Barefoot, thirty-something Amber shows up at the door of a Norfolk cottage that the Smarts are renting for the summer, insinuating herself into their family. Dazzled by her seeming exoticism, the Smarts begin to examine the accidents of their lives under the searing lens of Amber's perceptions. When the mother Eve finally banishes her from the cottage, Amber disappears from their sight, but not--as they find when they return home to London--from their profoundly altered lives. Fearlessly intelligent, disarmingly playful, "The accidental" is a Joycean tour-de-force of literary improvisation that explores the nature of truth, the role of chance, and the transformative power of storytelling.
It's all very strange, because she's not particularly likeable. You'd think one of the parents would kick her out, but every member of the family is so locked inside their own head that no one understands the effect she's having on them collectively. As Amber inserts herself into the family, she shares remarkably little about herself, and yet manages to get everyone else to let their guard down. Each family member has the chance to tell their version of the story, taking turns as narrator, which enables the reader to get just as deep into each person's psyche as Amber does. Ali Smith used very different writing styles and techniques for each character, underscoring the differences between family members. On the other hand, Amber's chapters are decidedly sparse, so as readers our understanding of her is just as limited as the family's.
I was initially intrigued by Smith's quirky writing, but eventually tired of it. The story seemed about equal parts positive and creepy. Only when the family returns to London does the full impact of Amber's visit become clear, and the whole thing struck me as quite creepy indeed. And while this book gave me some interesting thoughts to ponder, I was left wishing some of the family relationships and related themes were further developed.
Ali Smith traces Amber’s impact on each of her main characters in turn. And since they each lead such oppressively interior lives, closed off from the light of understanding or shared concern, Amber can be substantially different for each of them. And for each of them, she is just what they need, more or less. She rescues Magnus from his morbid guilty self-concern which risks leading him down the same path as his former classmate. She expands Astrid’s view outward from the narrowing lens of her dv camera into a world of humour and joy. She disdains Michael’s advances but gives him the opportunity to revel in a bit of unrequited lust, for a change. And for Eve? She knocks her on her head and challenges her inauthentic existence.
Amber’s interactions go through three iterations: beginning, middle, and end. These twelve studies are bracketed by a possible origin story for Amber in a startling procreation exercise at the Alhambra Picture Palace. But what is the connection between the flickering images on the screen, the fictive reality of Eve’s own origins, and the transformative power of accident?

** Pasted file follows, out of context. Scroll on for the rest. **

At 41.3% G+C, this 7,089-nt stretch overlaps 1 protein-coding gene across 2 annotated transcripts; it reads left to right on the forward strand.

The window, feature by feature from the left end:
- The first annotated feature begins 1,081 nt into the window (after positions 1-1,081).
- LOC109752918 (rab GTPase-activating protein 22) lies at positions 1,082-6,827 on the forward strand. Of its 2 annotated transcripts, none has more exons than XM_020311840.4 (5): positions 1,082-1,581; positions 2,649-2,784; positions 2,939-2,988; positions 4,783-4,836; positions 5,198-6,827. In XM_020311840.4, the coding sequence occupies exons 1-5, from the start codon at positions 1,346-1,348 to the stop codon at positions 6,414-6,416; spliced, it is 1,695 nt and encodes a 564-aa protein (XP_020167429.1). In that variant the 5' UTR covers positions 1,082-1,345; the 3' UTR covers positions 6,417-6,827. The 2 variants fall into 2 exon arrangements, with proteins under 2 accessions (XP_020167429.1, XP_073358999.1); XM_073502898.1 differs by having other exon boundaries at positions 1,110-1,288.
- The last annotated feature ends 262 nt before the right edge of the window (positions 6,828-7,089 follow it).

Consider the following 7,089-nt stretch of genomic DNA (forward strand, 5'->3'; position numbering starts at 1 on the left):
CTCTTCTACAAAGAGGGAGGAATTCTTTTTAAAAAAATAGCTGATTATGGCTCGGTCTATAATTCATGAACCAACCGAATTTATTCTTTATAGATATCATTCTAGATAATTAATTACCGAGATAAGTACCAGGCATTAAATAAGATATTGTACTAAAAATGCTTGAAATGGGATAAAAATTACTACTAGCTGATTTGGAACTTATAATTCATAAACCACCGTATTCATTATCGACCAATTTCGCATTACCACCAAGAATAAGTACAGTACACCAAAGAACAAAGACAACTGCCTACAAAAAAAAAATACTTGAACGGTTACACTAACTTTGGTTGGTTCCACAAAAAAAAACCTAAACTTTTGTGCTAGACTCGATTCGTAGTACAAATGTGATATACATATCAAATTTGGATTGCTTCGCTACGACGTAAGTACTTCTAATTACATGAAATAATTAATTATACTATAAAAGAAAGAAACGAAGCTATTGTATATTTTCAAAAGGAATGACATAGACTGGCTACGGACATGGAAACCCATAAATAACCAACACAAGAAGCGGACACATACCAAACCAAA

Fascinating to read, even if I’m not entirely certain that it succeeds as a whole. But certainly recommended.
I enjoyed the different points of view, but at times it was difficult to understand the plotline through the characters’ thoughts. I found this book hard to put down at times, but I could not really tell you why. At times I became engulfed in a character’s thoughts, but at other times found it challenging to keep reading. I was disappointed in the ending and thought that the story needed some closure. This book overall was nothing special. It was entertaining, but it left me underwhelmed and slightly confused.
The four Smart family members take turns narrating a chapter. My favorite chapters were told by Astrid, a young girl who likes to videotape everything. With a director’s eye and a stream of consciousness that James Joyce would appreciate, Astrid’s perspective matched her age: big ideas, rambling thoughts and a curiosity about life. Also interesting was her brother’s narrative: Magnus was depressed about the suicide of a fellow classmate and felt at blame for the girl’s death. Smith’s strength is not character development – you never get a full picture of each character – but the snippets she showed of the kids were insightful and captivating.
Smith’s writing style takes a while to get used to. You’re dropped into the middle of each character’s thoughts, and you might need several chapters (as I did) to get into the writing style. Admittedly, it’s not my favorite way of storytelling, and I felt it put up barriers around the characters and their stories. Additionally, the ending was disappointing, and after trudging through this book, I was hoping for something a little more gratifying.
It’s hard to recommend The Accidental because it was a “meh” book for me. I encourage future readers to look at other reviews before deciding on this book. I think it’s a book you either like or don’t; I hate to say that I am in the latter group.